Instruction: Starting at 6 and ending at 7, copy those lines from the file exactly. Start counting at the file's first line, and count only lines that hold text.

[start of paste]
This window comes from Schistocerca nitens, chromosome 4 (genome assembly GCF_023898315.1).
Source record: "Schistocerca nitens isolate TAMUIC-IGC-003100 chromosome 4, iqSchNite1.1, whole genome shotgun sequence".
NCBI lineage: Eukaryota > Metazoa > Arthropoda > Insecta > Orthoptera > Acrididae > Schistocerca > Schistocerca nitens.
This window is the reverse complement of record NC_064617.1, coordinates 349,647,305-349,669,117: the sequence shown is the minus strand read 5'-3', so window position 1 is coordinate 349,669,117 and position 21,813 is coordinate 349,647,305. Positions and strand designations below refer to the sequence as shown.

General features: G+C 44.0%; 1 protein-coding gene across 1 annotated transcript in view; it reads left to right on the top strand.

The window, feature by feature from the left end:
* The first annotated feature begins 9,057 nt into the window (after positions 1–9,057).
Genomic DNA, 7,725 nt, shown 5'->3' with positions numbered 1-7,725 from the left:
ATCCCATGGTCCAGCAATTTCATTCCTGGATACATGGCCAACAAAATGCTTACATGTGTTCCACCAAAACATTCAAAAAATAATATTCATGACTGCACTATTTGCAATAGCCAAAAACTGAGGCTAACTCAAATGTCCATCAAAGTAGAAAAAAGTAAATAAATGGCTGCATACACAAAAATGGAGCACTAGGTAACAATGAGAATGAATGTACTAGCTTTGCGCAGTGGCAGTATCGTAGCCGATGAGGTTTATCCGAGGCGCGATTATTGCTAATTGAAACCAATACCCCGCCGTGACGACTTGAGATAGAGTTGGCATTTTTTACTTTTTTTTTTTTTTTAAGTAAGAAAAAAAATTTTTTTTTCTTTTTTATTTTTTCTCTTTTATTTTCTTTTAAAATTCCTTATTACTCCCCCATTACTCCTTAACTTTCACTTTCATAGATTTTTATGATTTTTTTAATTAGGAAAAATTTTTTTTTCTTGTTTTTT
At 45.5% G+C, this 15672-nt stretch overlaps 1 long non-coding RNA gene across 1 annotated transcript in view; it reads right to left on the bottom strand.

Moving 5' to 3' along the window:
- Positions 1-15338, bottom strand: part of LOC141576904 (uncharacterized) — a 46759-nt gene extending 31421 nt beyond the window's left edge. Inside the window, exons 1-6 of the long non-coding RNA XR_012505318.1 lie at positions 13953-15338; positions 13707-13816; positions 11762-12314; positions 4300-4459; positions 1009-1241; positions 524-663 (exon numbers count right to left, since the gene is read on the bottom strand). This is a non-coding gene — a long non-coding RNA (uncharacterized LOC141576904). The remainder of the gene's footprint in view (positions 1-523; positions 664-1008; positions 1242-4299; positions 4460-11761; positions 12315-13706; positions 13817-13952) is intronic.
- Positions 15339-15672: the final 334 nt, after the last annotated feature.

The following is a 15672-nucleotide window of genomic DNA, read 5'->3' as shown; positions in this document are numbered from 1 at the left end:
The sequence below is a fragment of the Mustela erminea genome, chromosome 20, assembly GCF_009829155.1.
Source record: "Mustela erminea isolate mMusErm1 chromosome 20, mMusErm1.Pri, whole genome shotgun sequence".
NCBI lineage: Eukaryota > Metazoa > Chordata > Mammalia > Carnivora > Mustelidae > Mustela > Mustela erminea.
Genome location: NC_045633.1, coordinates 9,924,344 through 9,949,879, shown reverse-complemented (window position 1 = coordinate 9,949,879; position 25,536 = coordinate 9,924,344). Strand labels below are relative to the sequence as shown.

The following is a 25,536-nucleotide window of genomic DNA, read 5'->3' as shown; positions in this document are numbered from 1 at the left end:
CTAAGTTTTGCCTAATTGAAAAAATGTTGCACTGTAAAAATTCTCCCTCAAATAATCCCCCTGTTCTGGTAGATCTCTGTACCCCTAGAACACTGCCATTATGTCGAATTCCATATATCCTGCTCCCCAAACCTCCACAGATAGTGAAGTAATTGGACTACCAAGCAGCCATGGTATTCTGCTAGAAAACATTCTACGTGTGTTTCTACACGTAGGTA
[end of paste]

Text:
The window, feature by feature from the left end:
* The first annotated feature begins 9,057 nt into the window (after positions 1–9,057).